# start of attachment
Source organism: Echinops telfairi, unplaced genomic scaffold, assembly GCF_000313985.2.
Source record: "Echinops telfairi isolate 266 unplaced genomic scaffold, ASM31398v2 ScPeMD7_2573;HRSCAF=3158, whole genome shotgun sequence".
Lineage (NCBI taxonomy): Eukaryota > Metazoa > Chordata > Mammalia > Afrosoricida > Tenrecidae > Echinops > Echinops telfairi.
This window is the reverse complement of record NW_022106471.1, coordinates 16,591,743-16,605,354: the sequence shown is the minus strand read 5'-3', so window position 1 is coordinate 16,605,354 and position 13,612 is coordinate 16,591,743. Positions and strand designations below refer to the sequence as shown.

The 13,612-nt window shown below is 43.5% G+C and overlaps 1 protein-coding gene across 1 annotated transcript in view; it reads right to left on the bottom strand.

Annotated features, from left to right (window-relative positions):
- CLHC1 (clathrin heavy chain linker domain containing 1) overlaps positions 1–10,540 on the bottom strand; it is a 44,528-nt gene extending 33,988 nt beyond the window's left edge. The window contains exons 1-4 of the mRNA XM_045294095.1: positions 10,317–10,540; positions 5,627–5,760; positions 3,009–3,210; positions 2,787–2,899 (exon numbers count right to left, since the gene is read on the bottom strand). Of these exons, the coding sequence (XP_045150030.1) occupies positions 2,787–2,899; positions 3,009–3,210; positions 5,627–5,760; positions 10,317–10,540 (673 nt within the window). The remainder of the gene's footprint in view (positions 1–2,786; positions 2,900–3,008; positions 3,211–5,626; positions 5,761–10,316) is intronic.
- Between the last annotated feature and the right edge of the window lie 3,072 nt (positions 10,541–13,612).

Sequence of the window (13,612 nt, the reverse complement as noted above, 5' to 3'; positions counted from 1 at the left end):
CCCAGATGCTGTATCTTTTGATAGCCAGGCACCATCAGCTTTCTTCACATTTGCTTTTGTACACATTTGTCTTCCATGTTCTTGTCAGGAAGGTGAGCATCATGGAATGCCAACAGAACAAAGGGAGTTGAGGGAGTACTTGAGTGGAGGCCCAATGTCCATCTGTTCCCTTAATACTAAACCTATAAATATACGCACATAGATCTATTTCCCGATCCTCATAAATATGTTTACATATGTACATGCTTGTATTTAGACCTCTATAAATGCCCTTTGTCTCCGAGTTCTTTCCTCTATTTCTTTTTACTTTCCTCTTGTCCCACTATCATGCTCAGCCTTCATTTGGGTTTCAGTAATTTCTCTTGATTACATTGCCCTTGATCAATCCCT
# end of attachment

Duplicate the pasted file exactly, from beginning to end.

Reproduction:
Source organism: Echinops telfairi, unplaced genomic scaffold, assembly GCF_000313985.2.
Source record: "Echinops telfairi isolate 266 unplaced genomic scaffold, ASM31398v2 ScPeMD7_2573;HRSCAF=3158, whole genome shotgun sequence".
Lineage (NCBI taxonomy): Eukaryota > Metazoa > Chordata > Mammalia > Afrosoricida > Tenrecidae > Echinops > Echinops telfairi.
This window is the reverse complement of record NW_022106471.1, coordinates 16,591,743-16,605,354: the sequence shown is the minus strand read 5'-3', so window position 1 is coordinate 16,605,354 and position 13,612 is coordinate 16,591,743. Positions and strand designations below refer to the sequence as shown.

The 13,612-nt window shown below is 43.5% G+C and overlaps 1 protein-coding gene across 1 annotated transcript in view; it reads right to left on the bottom strand.

Annotated features, from left to right (window-relative positions):
- CLHC1 (clathrin heavy chain linker domain containing 1) overlaps positions 1–10,540 on the bottom strand; it is a 44,528-nt gene extending 33,988 nt beyond the window's left edge. The window contains exons 1-4 of the mRNA XM_045294095.1: positions 10,317–10,540; positions 5,627–5,760; positions 3,009–3,210; positions 2,787–2,899 (exon numbers count right to left, since the gene is read on the bottom strand). Of these exons, the coding sequence (XP_045150030.1) occupies positions 2,787–2,899; positions 3,009–3,210; positions 5,627–5,760; positions 10,317–10,540 (673 nt within the window). The remainder of the gene's footprint in view (positions 1–2,786; positions 2,900–3,008; positions 3,211–5,626; positions 5,761–10,316) is intronic.
- Between the last annotated feature and the right edge of the window lie 3,072 nt (positions 10,541–13,612).

Sequence of the window (13,612 nt, the reverse complement as noted above, 5' to 3'; positions counted from 1 at the left end):
CCCAGATGCTGTATCTTTTGATAGCCAGGCACCATCAGCTTTCTTCACATTTGCTTTTGTACACATTTGTCTTCCATGTTCTTGTCAGGAAGGTGAGCATCATGGAATGCCAACAGAACAAAGGGAGTTGAGGGAGTACTTGAGTGGAGGCCCAATGTCCATCTGTTCCCTTAATACTAAACCTATAAATATACGCACATAGATCTATTTCCCGATCCTCATAAATATGTTTACATATGTACATGCTTGTATTTAGACCTCTATAAATGCCCTTTGTCTCCGAGTTCTTTCCTCTATTTCTTTTTACTTTCCTCTTGTCCCACTATCATGCTCAGCCTTCATTTGGGTTTCAGTAATTTCTCTTGATTACATTGCCCTTGATCAATCCCT